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One of the major hypotheses in the study is that children are able to use "means-ends" problem solving skills to solve problems and are able to perform at a higher level of cognition than originally believed. We expect to find that most infants and toddlers would be able to grasp the need for a handrail in narrow bridges and would be able to cross successfully. Another hypothesis for our study will be that toddlers will make more attempts to cross the bridge when the handrail is present and given wider bridge.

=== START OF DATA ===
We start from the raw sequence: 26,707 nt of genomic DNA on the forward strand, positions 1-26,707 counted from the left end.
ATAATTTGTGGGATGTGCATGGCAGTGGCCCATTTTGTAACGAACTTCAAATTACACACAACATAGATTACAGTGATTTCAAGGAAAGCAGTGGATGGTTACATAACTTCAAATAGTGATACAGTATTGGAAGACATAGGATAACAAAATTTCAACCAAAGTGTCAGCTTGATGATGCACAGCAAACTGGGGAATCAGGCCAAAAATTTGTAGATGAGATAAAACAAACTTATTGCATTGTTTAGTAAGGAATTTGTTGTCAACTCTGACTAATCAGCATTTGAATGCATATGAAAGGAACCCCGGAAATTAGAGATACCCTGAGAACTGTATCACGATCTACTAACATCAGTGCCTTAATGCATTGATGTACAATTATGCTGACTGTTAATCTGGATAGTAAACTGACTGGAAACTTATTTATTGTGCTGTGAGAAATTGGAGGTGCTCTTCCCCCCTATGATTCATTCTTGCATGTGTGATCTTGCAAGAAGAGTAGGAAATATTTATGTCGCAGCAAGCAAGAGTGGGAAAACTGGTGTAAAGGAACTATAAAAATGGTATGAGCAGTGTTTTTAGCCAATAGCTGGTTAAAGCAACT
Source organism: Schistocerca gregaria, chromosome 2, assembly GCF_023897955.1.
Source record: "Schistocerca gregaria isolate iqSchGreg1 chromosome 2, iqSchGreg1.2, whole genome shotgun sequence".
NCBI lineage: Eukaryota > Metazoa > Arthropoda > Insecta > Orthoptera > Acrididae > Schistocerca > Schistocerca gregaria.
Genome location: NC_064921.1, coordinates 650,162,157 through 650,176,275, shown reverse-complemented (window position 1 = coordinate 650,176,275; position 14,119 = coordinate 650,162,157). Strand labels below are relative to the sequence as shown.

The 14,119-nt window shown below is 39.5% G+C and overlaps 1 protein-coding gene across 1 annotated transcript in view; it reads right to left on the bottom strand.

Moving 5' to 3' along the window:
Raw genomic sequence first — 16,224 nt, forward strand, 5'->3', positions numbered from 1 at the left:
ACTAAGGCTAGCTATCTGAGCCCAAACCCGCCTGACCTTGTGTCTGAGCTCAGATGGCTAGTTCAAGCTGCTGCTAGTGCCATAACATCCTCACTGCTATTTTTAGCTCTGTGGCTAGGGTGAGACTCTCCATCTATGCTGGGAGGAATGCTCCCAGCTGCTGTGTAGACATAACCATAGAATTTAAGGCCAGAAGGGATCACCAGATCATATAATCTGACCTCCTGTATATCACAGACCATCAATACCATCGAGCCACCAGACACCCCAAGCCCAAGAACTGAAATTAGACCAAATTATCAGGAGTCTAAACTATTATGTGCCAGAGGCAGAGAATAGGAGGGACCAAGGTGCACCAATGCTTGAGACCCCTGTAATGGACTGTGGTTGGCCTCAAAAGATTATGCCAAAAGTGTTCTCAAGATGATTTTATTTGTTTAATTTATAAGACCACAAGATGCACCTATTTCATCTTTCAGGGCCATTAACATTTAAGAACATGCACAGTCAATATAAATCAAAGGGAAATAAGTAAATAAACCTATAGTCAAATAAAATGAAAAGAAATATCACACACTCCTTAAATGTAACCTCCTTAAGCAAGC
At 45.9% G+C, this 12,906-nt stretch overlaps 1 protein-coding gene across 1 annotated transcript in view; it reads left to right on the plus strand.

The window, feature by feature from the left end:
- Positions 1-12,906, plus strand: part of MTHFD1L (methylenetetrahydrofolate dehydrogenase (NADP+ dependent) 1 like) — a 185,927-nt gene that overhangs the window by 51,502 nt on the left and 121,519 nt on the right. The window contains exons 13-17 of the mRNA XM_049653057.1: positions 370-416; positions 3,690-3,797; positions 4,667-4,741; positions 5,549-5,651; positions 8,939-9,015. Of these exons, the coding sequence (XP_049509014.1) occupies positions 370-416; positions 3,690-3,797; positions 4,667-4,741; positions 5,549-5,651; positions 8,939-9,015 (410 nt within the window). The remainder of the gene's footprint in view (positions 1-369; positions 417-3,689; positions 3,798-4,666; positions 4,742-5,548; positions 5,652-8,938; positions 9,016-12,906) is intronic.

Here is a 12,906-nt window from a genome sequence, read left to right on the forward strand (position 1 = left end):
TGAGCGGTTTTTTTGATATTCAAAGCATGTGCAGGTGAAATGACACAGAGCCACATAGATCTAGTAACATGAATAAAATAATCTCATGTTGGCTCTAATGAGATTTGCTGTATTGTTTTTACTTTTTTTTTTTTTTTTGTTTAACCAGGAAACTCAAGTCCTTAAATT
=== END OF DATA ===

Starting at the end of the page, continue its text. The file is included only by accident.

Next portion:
In order to examine toddlers, we conducted a replication of the original study by Berger and Adolph (2003). The independent variables in the present study were the width of the bridge (12, 24, 36, and 48) and handrail presence (yes or no). The dependent variables of interest for the study were: 1) number of attempts the child made at crossing the bridge, 2) whether or not the child used the handrail, 3) number of times the child used the handrail, 4) amount of time the child took to cross the bridge, 5) number of steps the child took in crossing the bridge, 6) the influence of the adult on the child, 7) what type of toy was used to coax the child to cross the bridge, 8) amount of time given to the child by the adult to cross the bridge, and 9) latency or the amount of time the child waited before attempting to cross the bridge. The hypothesis was that the toddlers will more readily attempt crossing the bridge if given a wider space and they will attempt the narrower bridges more often if a handrail is present. Archival videos from the original study were used in the data coding for the dependent variables.